Don’t Stain Glass the Bible Folks

StainedGlassLots of Christians have a habit of “stained glassing” Bible characters.  Sometimes it seems like pretty much anyone other than Jezebel and Judas Iscariot will get a free pass and find their actions vindicated by believers.

Why does this happen?  Perhaps it is the result of Sunday School training that can sometimes turn the biblical narrative into myth-like stories with morales based primarily on character behaviour.  Perhaps it comes from too easily assuming that faith in God is a binary reality whereby any faith in an individual equates to full faithfulness, rather than recognising that God patiently works with people who are in the process of learning to trust Him rather than themselves.  Perhaps we are just nice people who assume almost everyone in the Bible is a nice person too (i.e. you have to be overtly evil to be anything other than laudable).  Perhaps it comes from forgetting that the primary character to focus on in the Bible is God, rather than the people, so that the people become models for our actions where perhaps they shouldn’t.

So where does this happen in the canon?  There are countless examples, but let me prod our thoughts with a few characters that tend to get “stain glassed.”

The Patriarchs – Abraham responds to a call from God, but when does he really trust God’s promise?  Sure, he moves with his family a long distance, but it is only after he separates from his family that God follows up with him.  Then it is another while before Abraham seems to finally trust God’s promise about his seed.  So between his initial call and his being declared righteous by faith there is the bizarre incident with giving his wife away in Egypt.  Abraham is on a journey, a faith journey.  And if we try to sanctify his decisions and affirm it all, then we may upset the wives in our congregation, and misrepresent the text.

Other OT Characters – Ruth was amazingly godly, but was Naomi acting by faith when she setup a very compromised situation?  Do we want to affirm everything about Mordecai and Esther?  Heroic and courageous?  Certainly.  But deeply faithful?  Worth pondering.  Nehemiah always gets lauded as the ultimate leader, but what legacy did he leave in respect to the hearts of the people, as well as the building project?  Was Jonah just reluctant, or was there a heart issue with him, in contrast to the character of the God he ended up somewhat representing?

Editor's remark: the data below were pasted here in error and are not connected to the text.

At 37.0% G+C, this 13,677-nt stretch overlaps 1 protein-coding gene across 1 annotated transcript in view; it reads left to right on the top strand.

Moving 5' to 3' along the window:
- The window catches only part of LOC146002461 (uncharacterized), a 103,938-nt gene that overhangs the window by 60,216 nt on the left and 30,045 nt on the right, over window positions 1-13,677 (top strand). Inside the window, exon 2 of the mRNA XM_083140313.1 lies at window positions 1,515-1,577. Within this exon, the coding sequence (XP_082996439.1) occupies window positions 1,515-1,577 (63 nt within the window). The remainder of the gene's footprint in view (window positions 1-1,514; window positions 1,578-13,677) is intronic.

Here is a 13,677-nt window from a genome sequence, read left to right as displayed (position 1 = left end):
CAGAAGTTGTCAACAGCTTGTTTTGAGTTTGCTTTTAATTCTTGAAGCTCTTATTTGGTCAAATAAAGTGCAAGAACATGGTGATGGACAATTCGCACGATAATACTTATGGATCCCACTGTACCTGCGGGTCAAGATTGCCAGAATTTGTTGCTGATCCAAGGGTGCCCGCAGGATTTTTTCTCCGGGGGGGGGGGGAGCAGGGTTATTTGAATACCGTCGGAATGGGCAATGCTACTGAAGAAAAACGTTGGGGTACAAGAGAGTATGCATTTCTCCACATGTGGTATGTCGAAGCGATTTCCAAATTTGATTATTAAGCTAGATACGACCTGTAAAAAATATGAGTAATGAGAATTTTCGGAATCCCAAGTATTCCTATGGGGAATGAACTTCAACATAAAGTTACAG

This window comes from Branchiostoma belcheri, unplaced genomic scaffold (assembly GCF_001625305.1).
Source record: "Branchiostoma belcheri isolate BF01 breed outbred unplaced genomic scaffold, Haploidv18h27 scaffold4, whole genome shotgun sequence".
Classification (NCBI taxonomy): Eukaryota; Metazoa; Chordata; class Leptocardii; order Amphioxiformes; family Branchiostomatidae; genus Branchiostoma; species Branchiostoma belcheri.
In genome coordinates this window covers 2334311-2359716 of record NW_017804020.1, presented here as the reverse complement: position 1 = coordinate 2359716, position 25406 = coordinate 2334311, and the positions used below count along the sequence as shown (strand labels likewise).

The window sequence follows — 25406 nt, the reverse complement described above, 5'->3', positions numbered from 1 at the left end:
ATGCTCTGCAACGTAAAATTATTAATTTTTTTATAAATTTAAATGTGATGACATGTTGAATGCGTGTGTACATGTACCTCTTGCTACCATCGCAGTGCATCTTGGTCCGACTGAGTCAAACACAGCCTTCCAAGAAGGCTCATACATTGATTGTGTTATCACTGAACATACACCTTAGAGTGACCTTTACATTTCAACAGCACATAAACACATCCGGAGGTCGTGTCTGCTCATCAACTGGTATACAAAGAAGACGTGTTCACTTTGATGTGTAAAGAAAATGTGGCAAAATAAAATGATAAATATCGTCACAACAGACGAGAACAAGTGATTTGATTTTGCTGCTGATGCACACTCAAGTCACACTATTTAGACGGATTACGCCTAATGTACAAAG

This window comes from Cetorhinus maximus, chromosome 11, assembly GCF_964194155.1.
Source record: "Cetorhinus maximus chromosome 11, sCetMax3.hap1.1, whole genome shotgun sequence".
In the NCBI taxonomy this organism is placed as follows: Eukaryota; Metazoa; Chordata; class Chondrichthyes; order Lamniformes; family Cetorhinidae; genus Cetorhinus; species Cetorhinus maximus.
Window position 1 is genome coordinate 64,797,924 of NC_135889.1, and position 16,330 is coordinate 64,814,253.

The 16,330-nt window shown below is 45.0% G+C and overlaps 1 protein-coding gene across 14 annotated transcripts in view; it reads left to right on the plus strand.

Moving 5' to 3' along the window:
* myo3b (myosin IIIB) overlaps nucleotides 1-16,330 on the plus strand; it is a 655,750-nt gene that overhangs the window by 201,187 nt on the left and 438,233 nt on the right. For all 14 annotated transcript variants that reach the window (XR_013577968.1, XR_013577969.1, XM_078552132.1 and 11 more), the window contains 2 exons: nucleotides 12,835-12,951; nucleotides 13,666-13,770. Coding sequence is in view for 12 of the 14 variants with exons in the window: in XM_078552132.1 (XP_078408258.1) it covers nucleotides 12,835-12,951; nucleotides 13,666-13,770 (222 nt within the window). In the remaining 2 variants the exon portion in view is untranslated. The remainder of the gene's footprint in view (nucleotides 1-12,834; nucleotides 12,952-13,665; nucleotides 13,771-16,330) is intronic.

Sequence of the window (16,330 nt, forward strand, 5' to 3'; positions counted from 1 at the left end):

Disciples – This is an interesting category.  Perhaps it is an anti-category.  That is, often I hear the disciples being treated like dunces when we treat them as if they should have fully grasped the content of all four gospels before the gospels were even written!

The Bible is full of real people with real issues and real messy mixed up faith responses, and for that we should be profoundly thankful.

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3 thoughts on “Don’t Stain Glass the Bible Folks

  1. Thank you for writing this! The amazing story is that God calls us righteous in spite of our many flaws. My take-away from these very human and deeply flawed characters is this: If God can make these people righteous in spite of themselves, he can do it with me too. Now that is a powerful God.

  2. Hi Peter. Thanks for this helpful post. It raises an issue that I’d like to hear your input on. For the past couple of months, I have been studying the book of Esther in preparation to teach a series of lessons on it in the high school youth group I teach at church. (I have taught 3 lessons on Esther and have 2 more to go.) One challenge that I have is determining whether the actions of the characters in the story are commendable or not. Even some commentators are hesitant to say unequivocally whether certain actions were right or wrong (i.e. Esther going before King Xerxes in chapter 2 or extending the king’s edict in chapter 9). I suppose one solution to this would be to preach the character of God rather than moralizing lessons based on the characters’ behavior. But Paul does say in 1 Cor. 10:6 that OT stories contain examples for us to avoid, so I do not want to completely dispense with drawing lessons based on the characters’ actions. I realize this is a complicated issue, but any input you have would be helpful to me. Thanks!

    • Hi Eric,

      I totally agree – this is a complicated business! You are right that 1 Cor 10 refers to OT stories having exemplary value for us, but I don’t think that makes them have exemplary value separated from the primary issue of whether the characters were trusting God or not. There are warnings and encouragements to be had this way, but not as a mere conduct manual. Esther is particularly challenging because the text is even more silent in respect to the “narrator’s divine perspective” than other narratives. So we have to decide whether that is a strategic silence that assumes great godliness (the way I tend to hear it preached), or a reflective silence that reflects the lack of god-awareness of people who had chosen to remain in exile rather than return to the Promised Land. As such, the lack of reference to God becomes a deafening silence when He is still so obviously at work behind the scenes, even where his people are functioning as if He is not important to them. So is Esther courageous in approaching the King? Certainly. But is Esther, or even Mordecai, a person of deep personal faith and trust in God that leads to wise decision making? That is harder to be dogmatic about. I would preach Esther with a huge focus on the faithfulness of God even when His people appear to be functioning independently. With that as your backdrop, there is space for some gentle lessons, examples and warnings, but always being aware of the danger of moralising that is implicit in such an exercise.

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